NPE2018 Show Daily - Monday

NPE is truly ‘Breaking the Mold’ as a multifaceted experience, with activities, discoveries and opportunities to satisfy the needs of anyone who works in the plastics industry or has a need to know about plastics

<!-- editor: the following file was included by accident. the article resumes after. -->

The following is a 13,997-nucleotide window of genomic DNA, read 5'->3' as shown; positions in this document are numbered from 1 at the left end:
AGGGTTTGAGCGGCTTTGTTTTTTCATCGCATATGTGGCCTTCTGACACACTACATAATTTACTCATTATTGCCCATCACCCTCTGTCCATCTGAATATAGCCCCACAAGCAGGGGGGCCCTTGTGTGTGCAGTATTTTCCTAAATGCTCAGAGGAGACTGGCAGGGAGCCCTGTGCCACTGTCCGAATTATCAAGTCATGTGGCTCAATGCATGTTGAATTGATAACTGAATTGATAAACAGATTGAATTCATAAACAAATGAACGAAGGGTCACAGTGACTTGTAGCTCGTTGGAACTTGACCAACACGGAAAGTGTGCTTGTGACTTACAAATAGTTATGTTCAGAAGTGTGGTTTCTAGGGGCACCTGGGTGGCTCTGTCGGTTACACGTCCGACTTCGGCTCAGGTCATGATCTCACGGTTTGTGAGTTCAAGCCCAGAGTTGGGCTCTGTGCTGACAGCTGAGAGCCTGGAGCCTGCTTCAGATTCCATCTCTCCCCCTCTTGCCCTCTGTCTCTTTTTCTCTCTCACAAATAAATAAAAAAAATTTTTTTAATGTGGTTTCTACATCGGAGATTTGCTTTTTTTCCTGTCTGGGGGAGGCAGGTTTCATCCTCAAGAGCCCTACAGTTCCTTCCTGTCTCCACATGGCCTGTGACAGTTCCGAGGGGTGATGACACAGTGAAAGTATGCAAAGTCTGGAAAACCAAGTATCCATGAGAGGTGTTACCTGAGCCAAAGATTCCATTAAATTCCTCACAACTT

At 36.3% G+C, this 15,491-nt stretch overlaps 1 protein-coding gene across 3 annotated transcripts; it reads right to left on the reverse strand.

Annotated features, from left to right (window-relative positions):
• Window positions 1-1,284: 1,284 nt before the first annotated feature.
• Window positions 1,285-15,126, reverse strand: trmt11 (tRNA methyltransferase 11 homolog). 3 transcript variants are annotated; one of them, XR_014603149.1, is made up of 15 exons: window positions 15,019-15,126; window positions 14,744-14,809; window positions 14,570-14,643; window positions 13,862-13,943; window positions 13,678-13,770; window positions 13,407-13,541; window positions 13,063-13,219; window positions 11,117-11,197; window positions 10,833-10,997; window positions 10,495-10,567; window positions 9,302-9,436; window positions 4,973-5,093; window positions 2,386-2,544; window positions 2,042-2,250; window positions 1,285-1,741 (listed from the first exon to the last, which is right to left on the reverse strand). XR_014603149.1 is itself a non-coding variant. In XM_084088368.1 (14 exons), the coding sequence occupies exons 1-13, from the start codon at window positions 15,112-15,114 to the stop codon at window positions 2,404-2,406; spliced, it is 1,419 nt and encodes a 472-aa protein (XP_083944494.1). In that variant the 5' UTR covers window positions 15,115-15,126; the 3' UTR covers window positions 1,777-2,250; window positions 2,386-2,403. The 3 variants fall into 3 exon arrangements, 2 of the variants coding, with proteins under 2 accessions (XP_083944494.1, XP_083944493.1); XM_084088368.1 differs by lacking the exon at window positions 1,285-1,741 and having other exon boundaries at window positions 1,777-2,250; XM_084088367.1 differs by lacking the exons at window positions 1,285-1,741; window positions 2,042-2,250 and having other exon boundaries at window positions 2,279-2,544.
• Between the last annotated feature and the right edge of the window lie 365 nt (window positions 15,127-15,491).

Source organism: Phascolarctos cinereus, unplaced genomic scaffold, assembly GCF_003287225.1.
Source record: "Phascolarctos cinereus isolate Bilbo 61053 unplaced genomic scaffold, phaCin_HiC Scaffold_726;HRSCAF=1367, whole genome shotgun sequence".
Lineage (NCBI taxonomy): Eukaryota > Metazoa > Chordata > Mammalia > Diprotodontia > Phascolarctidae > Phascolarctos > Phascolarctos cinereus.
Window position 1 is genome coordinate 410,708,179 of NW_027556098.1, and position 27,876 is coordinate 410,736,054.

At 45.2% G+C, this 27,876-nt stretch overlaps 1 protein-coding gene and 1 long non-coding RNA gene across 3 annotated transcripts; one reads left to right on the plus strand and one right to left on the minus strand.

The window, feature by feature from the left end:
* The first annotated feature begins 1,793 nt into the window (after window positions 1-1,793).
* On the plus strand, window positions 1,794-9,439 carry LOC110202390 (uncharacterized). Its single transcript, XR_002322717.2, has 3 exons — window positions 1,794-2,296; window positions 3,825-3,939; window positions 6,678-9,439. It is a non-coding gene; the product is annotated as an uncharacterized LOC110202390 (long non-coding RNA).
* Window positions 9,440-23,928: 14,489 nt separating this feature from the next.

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MONDAY NPE 2018 : THE PLASTICS SHOW SHOW DAILY SPE's Annual Technical Conference Opens Today By Cynthia Kustush MoldMaking Technology ANTEC, the Society of Plasঞcs Engineers' (SPE) annual technical conference, is co-located here at the Orange County Convenঞon Center with NPE2018 through Thursday of this week. It is the largest, most respected and well-known conference in the plasঞcs industry, providing a•endees with more than 550 technical and business papers on advanced technologies, plus over 60 technical markeঞng presentaঞons, given by experts from the largest industry sectors. The conference opens today at 8 a.m. A•endees and speakers at ANTEC hail from 33 countries and more than 700 unique companies and organizaঞons, including students and faculty from leading universiঞes and colleges offering plasঞcs-industry curricula. Sponsoring companies include Thermo Scienঞfic, LMG Presses, Steinwall and ExxonMobil Chemical. Registraঞon for ANTEC includes free access to NPE2018, so a•endees get both the technical conference, which includes extra opঞons like the New Technology Forum, a Women's Connecঞon Breakfast, the Plasঞcs for Life Global Parts Compeঞঞon, technical and markeঞng pre- sentaঞons, networking events and more, and they have access to all the new products and services being exhibited at NPE2018. The ANTEC, the Society of Plasঞcs Engineers' annual technical conference, aracts students from leading universiঞes and colleges worldwide. ANTEC is a long-respected forum for exchanging ideas, sharing knowledge and networking with fellow plasঞcs industry students and professionals. only challenge might be how to fit this abun- dance of technology and informaঞon into only four days. Just today alone, ANTEC parঞcipants have 18 topical sessions to choose from, each with a variety of 30-minute presentaঞons being given. Subject ma•er ranges from addiঞve manufacturing, bioplasঞcs, innovaঞons in polyolefins and injecঞon molding technolo- gies in the morning to color and appearance, innovaঞons in packaging and plasঞcs, extru- sion, markeঞng and management and more in the a[ernoon. Today's ANTEC highlights include the following: • Plenary Speaker Sco• Schiller, who is the global head of Customer and Market Development at HP Inc., will speak on 3D Prinঞng and Addiঞve Manufacturing. This session is sponsored by Thermo Scienঞfic and will begin at 12:15 p.m. in conference room S320A. • The ANTEC New Technology Forum will present six speakers, followed by a panel dis- cussion, on 4D Prinঞng and Sঞmuli Responsive Materials. Sydney Gladman of Exponent and Stephane Costeux of Dow Chemical will moderate. The forum begins at 1:30 p.m. and will be held in conference room S320G. New forums will be presented on Tuesday and Wednesday. • ANTEC Welcome Recepঞon and SPE President's Cup Presentaঞon will be held from 6:30 – 7:30 p.m. in the Half Circle Area at the convenঞon center. A different plenary speaker will be fea- tured each day through Thursday at the same ঞme and locaঞon at ANTEC. Tuesday, Dr. Rajen M Patel, Performance Packaging, Tech- nical Service and Development at Dow Chemical Company, will discuss the "Role of Material Science and Applicaঞon Develop- ment for a Successful Product Launch- Reflecঞons on Metallocene Polyethylene Revoluঞon." Wednesday, John Beaumont, president and CEO of the American Injecঞon Molding Insঞtute and Beaumont Technolo- gies will discuss "Advanced Industry Training and Educaঞon to Match Industry Needs." On Thursday, Professor Phil Coates, FREng, Polymer IRC, University of Bradford, will present "Controlled Structuring of Polymers by Processing—Science, Technology and Applicaঞons." For Novatec and MachineSense, the Focus Is the Factory of Today Connecঞng machinery in an Industry 4.0 is cool and all, but Conrad Bessemer, president and CEO of Novatec, believes processors operaঞng in 'Factory 3.0' are more interested in soluঞons that make them more producঞve and profitable. By Jim Callari Plascs Technology Big data? the Internet of Things? Industry 4.0? The Factory of the Future. At NPE2018 this week, those and similar terms are front and center in dozens of exhibitors' booths. But for Novatec and MachineSense (Booth W3729), the focus at the show is far more about technology aimed at solving the prob- lems of today's plasঞcs processing plants. Conrad Bessemer, president and CEO of Novatec, a licensee of predicঞve-mainte- nance firm MachineSense, puts it like this: "Conversaঞons with mulঞple processors and recent industrial surveys reveal there is con- fusion, skepঞcism and avoidance of Industry 4.0 by users, and it sঞll remains a term used by suppliers and not by processors. At the root of Industry 4.0 is interconnecঞvity to create smart industrial machinery. However, the problem is that equipment life cycles are relaঞvely long, and it could be years or de- cades unঞl overall equipment in a factory is connected to each other or its own network. "Of course, there will be some advantages to machinery and processes being connected in terms of producঞon control: how much resin is bought, how much resin is consumed and shipped, etc. But overall, many proces- sors wonder about 'what's in it for them?' Will they make more money? How will they make more money if they invest in new 4.0 equipment? "From everything we've seen, most sup- pliers are not addressing this perspecঞve at all. They seem to have adopted the posiঞon that they know best—that Industry 4.0 as mandated in Europe is the best way to be more efficient and producঞve—so therefore, it should be adopted automaঞcally by ev- eryone. But observers also know that de- spite globalizaঞon, the U.S. especially is sঞll a unique and strongly independent market that has its own ideas and ways of doing things. That's not to say that 4.0 is a bad idea; connecঞng everything is a digital sys- tem makes a lot of sense, but this will take ঞme. And in the meanঞme, what can be done to make processors more producঞve and profitable?" In Bessemer's view, Industry 4.0 will be adopted gradually, with this connecঞvity, there will be the opportuniঞes for total sys- tem setup rather than individual machine setup—making a system more bullet proof, he believes. "However, at this point those who talk about Industry 4.0 don't seem to promote higher levels of producঞvity. Ev- erything's connected, but so what? It's cool for sure, but for the most part it doesn't improve operaঞons. So just like the adop- ঞon of the smart home technology, the adopঞon of Industry 4.0 smart factory equipment has also been slow." According to Bessemer, ulঞmately the U.S. will put its own spin on Industry 4.0 "in a series of steps, not one sudden economic waterfall." He states, "From our point of view, the way to do this iniঞally is certainly to promote the connecঞvity of equipment, but what is more important is to find eco- nomic jusঞficaঞon to connect and monitor equipment." The Novatec and MachineSense technolo- gy displays at NPE2018 certainly endorse the noঞons of Industry 4.0 and the importance of data and "smart" machinery. "But what is more important is how to make money with today's factory using technology to improve producঞvity and profitability," Bessemer states. "The area that we focus on is improv- ing upঞme and avoiding unplanned down- ঞme. If equipment upঞme is be•er, labor uঞlizaঞon is be•er and so is producঞon—us- ing the same people and the same equipment you have today." At its booth, Novatec and MachineSense are focusing on soluঞons that predict when a machine is going to fail and provide plant personnel with "acঞonable advice" on what to do about it. "Our primary focus is to work with manufacturers on the important process systems that 'power' their plant," Bessemer states. "Without systems such as vacuum, compressed air, dehumidified air, chilled wa- ter, HVAC, electrical power and more, none of the other machines in the factory can funcঞon. These systems are the lifeblood of the factory and are the ones that first should be monitored to assure day-to-day funcঞon- ality. Then once the basic infrastructure/uঞli- ty systems of the factory are covered, you can look at using the same sensor technology to monitor process equipment. "That's how we can improve producঞvity, by increasing upঞme with the equipment we have today. That's how we can squeeze every ounce of profitability and producঞvity out of today's equipment today. And of course, we encourage the investment in new equipment that can be interconnected—and hopefully suppliers will also add component sensing systems within this specificaঞon so that the equipment becomes more and more reliable. Interconnecঞvity alone is not the answer to improved profitability and producঞvity." ANTEC ® ORL ANDO 10 NPE.ORG A PRODUCT OF PLASTICS INDUSTRY ASSOCIATION